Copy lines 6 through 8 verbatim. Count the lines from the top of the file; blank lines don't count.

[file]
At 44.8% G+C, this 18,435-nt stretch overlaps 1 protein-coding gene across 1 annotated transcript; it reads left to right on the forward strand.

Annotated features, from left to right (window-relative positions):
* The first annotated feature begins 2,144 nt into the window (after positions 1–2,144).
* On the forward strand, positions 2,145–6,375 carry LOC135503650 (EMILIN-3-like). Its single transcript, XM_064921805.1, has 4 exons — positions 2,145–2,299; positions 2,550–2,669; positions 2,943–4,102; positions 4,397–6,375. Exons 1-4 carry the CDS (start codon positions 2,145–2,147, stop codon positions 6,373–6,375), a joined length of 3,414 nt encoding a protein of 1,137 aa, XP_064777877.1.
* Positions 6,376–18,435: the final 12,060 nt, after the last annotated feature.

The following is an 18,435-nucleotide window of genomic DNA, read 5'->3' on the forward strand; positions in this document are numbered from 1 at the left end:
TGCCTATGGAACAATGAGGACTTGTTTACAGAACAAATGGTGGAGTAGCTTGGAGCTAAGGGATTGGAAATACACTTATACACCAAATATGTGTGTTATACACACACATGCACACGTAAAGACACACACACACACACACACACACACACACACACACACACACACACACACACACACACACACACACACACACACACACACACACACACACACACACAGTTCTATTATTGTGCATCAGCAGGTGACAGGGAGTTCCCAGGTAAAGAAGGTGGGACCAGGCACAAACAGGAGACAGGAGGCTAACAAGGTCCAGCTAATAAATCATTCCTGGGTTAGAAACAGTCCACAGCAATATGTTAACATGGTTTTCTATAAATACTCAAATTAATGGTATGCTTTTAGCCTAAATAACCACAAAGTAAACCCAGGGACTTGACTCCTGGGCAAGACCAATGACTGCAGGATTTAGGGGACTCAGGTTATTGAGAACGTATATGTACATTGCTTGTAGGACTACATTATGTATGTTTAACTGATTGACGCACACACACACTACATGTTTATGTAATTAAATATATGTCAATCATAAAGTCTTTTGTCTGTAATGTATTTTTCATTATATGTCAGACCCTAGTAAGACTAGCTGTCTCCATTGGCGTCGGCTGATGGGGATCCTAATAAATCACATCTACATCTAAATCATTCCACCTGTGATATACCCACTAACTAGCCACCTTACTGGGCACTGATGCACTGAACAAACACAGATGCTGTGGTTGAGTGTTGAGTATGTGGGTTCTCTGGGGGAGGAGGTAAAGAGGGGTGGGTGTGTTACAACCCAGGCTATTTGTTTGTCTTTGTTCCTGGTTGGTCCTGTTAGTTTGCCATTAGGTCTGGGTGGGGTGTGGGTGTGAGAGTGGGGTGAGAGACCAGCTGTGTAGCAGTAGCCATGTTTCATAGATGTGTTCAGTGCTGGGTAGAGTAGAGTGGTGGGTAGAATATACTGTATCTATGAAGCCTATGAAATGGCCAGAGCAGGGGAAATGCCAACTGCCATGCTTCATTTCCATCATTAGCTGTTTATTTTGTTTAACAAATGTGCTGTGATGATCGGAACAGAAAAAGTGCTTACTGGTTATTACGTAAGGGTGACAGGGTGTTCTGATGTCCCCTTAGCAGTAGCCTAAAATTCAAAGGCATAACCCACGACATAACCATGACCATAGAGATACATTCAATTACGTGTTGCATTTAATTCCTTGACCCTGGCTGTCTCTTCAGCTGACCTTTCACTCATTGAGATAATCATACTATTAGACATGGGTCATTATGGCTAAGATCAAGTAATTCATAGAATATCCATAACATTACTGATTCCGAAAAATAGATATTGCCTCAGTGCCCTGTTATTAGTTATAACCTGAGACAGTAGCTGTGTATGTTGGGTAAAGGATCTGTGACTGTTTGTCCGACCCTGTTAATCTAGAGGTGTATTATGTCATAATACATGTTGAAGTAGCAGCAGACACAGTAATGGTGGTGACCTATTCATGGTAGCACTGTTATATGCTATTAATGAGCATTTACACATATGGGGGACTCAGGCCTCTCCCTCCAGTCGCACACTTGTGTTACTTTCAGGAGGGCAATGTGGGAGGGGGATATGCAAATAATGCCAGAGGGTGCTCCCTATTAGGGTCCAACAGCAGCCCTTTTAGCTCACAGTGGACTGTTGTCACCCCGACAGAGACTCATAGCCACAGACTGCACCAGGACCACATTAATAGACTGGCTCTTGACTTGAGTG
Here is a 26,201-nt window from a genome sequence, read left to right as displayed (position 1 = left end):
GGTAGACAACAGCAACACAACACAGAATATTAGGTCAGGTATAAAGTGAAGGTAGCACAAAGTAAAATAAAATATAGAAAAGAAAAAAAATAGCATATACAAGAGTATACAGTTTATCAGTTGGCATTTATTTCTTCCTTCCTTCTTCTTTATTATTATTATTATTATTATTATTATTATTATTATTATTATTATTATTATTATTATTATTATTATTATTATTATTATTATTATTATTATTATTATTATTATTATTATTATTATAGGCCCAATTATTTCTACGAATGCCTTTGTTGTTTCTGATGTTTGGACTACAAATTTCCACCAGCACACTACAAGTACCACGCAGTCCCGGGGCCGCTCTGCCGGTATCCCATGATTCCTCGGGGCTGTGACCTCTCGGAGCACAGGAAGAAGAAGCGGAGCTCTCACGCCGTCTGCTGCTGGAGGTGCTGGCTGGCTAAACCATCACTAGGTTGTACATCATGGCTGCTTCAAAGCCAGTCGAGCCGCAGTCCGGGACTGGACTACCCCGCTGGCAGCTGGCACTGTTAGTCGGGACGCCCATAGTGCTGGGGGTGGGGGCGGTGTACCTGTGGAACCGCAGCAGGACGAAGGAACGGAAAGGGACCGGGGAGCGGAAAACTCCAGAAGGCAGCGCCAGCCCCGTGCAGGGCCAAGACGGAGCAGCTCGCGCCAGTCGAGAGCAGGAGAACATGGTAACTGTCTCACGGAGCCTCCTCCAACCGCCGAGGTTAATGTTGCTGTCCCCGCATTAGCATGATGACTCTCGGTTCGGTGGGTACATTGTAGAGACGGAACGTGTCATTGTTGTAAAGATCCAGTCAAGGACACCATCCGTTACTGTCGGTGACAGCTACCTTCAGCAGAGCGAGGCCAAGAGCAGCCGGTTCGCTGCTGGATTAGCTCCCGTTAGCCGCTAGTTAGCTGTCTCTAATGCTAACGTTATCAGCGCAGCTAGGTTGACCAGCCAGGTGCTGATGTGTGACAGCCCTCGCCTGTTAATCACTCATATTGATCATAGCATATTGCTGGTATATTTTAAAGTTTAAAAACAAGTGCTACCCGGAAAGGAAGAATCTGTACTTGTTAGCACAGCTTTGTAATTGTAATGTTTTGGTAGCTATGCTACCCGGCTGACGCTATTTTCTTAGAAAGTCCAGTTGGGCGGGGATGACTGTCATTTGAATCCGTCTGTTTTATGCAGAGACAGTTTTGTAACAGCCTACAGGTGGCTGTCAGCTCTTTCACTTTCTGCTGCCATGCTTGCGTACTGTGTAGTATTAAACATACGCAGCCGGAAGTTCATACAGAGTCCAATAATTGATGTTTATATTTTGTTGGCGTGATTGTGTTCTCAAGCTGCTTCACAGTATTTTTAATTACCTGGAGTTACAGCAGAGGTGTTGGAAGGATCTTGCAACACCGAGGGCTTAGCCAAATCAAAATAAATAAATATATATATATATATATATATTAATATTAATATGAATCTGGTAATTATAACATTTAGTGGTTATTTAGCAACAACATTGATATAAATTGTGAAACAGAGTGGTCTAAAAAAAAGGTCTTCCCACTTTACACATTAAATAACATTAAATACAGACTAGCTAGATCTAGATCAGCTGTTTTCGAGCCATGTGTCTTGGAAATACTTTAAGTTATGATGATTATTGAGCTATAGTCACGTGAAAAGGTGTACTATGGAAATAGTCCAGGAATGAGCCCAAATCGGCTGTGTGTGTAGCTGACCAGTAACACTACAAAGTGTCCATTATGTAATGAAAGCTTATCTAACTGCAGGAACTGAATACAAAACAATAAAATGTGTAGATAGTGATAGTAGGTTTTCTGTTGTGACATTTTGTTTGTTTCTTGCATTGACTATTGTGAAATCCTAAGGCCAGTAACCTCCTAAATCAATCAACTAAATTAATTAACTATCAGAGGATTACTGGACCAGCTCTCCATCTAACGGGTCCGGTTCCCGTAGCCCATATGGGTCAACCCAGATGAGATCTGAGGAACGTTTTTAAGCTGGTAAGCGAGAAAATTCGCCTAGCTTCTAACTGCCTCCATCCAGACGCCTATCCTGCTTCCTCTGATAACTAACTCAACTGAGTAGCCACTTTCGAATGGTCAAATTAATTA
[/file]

The following is an 18,435-nucleotide window of genomic DNA, read 5'->3' on the forward strand; positions in this document are numbered from 1 at the left end:
TGCCTATGGAACAATGAGGACTTGTTTACAGAACAAATGGTGGAGTAGCTTGGAGCTAAGGGATTGGAAATACACTTATACACCAAATATGTGTGTTATACACACACATGCACACGTAAAGACACACACACACACACACACACACACACACACACACACACACACACACACACACACACACACACACACACACACACACACACACACACACACACACAGTTCTATTATTGTGCATCAGCAGGTGACAGGGAGTTCCCAGGTAAAGAAGGTGGGACCAGGCACAAACAGGAGACAGGAGGCTAACAAGGTCCAGCTAATAAATCATTCCTGGGTTAGAAACAGTCCACAGCAATATGTTAACATGGTTTTCTATAAATACTCAAATTAATGGTATGCTTTTAGCCTAAATAACCACAAAGTAAACCCAGGGACTTGACTCCTGGGCAAGACCAATGACTGCAGGATTTAGGGGACTCAGGTTATTGAGAACGTATATGTACATTGCTTGTAGGACTACATTATGTATGTTTAACTGATTGACGCACACACACACTACATGTTTATGTAATTAAATATATGTCAATCATAAAGTCTTTTGTCTGTAATGTATTTTTCATTATATGTCAGACCCTAGTAAGACTAGCTGTCTCCATTGGCGTCGGCTGATGGGGATCCTAATAAATCACATCTACATCTAAATCATTCCACCTGTGATATACCCACTAACTAGCCACCTTACTGGGCACTGATGCACTGAACAAACACAGATGCTGTGGTTGAGTGTTGAGTATGTGGGTTCTCTGGGGGAGGAGGTAAAGAGGGGTGGGTGTGTTACAACCCAGGCTATTTGTTTGTCTTTGTTCCTGGTTGGTCCTGTTAGTTTGCCATTAGGTCTGGGTGGGGTGTGGGTGTGAGAGTGGGGTGAGAGACCAGCTGTGTAGCAGTAGCCATGTTTCATAGATGTGTTCAGTGCTGGGTAGAGTAGAGTGGTGGGTAGAATATACTGTATCTATGAAGCCTATGAAATGGCCAGAGCAGGGGAAATGCCAACTGCCATGCTTCATTTCCATCATTAGCTGTTTATTTTGTTTAACAAATGTGCTGTGATGATCGGAACAGAAAAAGTGCTTACTGGTTATTACGTAAGGGTGACAGGGTGTTCTGATGTCCCCTTAGCAGTAGCCTAAAATTCAAAGGCATAACCCACGACATAACCATGACCATAGAGATACATTCAATTACGTGTTGCATTTAATTCCTTGACCCTGGCTGTCTCTTCAGCTGACCTTTCACTCATTGAGATAATCATACTATTAGACATGGGTCATTATGGCTAAGATCAAGTAATTCATAGAATATCCATAACATTACTGATTCCGAAAAATAGATATTGCCTCAGTGCCCTGTTATTAGTTATAACCTGAGACAGTAGCTGTGTATGTTGGGTAAAGGATCTGTGACTGTTTGTCCGACCCTGTTAATCTAGAGGTGTATTATGTCATAATACATGTTGAAGTAGCAGCAGACACAGTAATGGTGGTGACCTATTCATGGTAGCACTGTTATATGCTATTAATGAGCATTTACACATATGGGGGACTCAGGCCTCTCCCTCCAGTCGCACACTTGTGTTACTTTCAGGAGGGCAATGTGGGAGGGGGATATGCAAATAATGCCAGAGGGTGCTCCCTATTAGGGTCCAACAGCAGCCCTTTTAGCTCACAGTGGACTGTTGTCACCCCGACAGAGACTCATAGCCACAGACTGCACCAGGACCACATTAATAGACTGGCTCTTGACTTGAGTG
Here is a 26,201-nt window from a genome sequence, read left to right as displayed (position 1 = left end):